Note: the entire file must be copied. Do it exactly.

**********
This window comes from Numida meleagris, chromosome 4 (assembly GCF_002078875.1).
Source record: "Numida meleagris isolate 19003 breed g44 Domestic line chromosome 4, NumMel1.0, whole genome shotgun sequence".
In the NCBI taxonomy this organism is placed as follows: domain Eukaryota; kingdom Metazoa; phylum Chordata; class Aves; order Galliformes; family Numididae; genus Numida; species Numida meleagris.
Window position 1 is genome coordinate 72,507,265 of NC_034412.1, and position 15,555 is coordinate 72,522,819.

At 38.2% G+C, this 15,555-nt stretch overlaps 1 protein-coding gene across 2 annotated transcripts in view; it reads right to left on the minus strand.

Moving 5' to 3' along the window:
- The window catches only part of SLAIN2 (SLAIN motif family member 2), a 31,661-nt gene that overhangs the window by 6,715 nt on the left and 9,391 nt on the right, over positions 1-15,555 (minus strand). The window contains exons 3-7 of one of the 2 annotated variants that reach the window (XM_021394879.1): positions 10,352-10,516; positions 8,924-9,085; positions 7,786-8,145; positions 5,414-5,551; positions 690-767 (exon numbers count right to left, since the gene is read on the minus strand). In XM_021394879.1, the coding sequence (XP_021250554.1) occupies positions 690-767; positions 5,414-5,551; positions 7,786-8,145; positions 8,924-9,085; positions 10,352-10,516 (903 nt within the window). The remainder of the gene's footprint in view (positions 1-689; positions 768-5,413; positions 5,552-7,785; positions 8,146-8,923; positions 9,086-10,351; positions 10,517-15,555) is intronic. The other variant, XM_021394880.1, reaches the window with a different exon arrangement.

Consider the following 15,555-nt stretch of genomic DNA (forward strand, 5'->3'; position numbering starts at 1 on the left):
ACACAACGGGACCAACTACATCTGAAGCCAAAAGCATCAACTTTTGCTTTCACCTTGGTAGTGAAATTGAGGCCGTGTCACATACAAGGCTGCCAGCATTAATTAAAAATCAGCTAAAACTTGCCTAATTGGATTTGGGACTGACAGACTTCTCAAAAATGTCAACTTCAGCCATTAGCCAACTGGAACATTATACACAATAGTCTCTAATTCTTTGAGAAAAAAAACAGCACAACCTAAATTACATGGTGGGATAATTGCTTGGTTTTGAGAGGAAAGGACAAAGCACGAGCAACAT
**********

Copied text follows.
This window comes from Numida meleagris, chromosome 4 (assembly GCF_002078875.1).
Source record: "Numida meleagris isolate 19003 breed g44 Domestic line chromosome 4, NumMel1.0, whole genome shotgun sequence".
In the NCBI taxonomy this organism is placed as follows: domain Eukaryota; kingdom Metazoa; phylum Chordata; class Aves; order Galliformes; family Numididae; genus Numida; species Numida meleagris.
Window position 1 is genome coordinate 72,507,265 of NC_034412.1, and position 15,555 is coordinate 72,522,819.

At 38.2% G+C, this 15,555-nt stretch overlaps 1 protein-coding gene across 2 annotated transcripts in view; it reads right to left on the minus strand.

Moving 5' to 3' along the window:
- The window catches only part of SLAIN2 (SLAIN motif family member 2), a 31,661-nt gene that overhangs the window by 6,715 nt on the left and 9,391 nt on the right, over positions 1-15,555 (minus strand). The window contains exons 3-7 of one of the 2 annotated variants that reach the window (XM_021394879.1): positions 10,352-10,516; positions 8,924-9,085; positions 7,786-8,145; positions 5,414-5,551; positions 690-767 (exon numbers count right to left, since the gene is read on the minus strand). In XM_021394879.1, the coding sequence (XP_021250554.1) occupies positions 690-767; positions 5,414-5,551; positions 7,786-8,145; positions 8,924-9,085; positions 10,352-10,516 (903 nt within the window). The remainder of the gene's footprint in view (positions 1-689; positions 768-5,413; positions 5,552-7,785; positions 8,146-8,923; positions 9,086-10,351; positions 10,517-15,555) is intronic. The other variant, XM_021394880.1, reaches the window with a different exon arrangement.

Consider the following 15,555-nt stretch of genomic DNA (forward strand, 5'->3'; position numbering starts at 1 on the left):
ACACAACGGGACCAACTACATCTGAAGCCAAAAGCATCAACTTTTGCTTTCACCTTGGTAGTGAAATTGAGGCCGTGTCACATACAAGGCTGCCAGCATTAATTAAAAATCAGCTAAAACTTGCCTAATTGGATTTGGGACTGACAGACTTCTCAAAAATGTCAACTTCAGCCATTAGCCAACTGGAACATTATACACAATAGTCTCTAATTCTTTGAGAAAAAAAACAGCACAACCTAAATTACATGGTGGGATAATTGCTTGGTTTTGAGAGGAAAGGACAAAGCACGAGCAACAT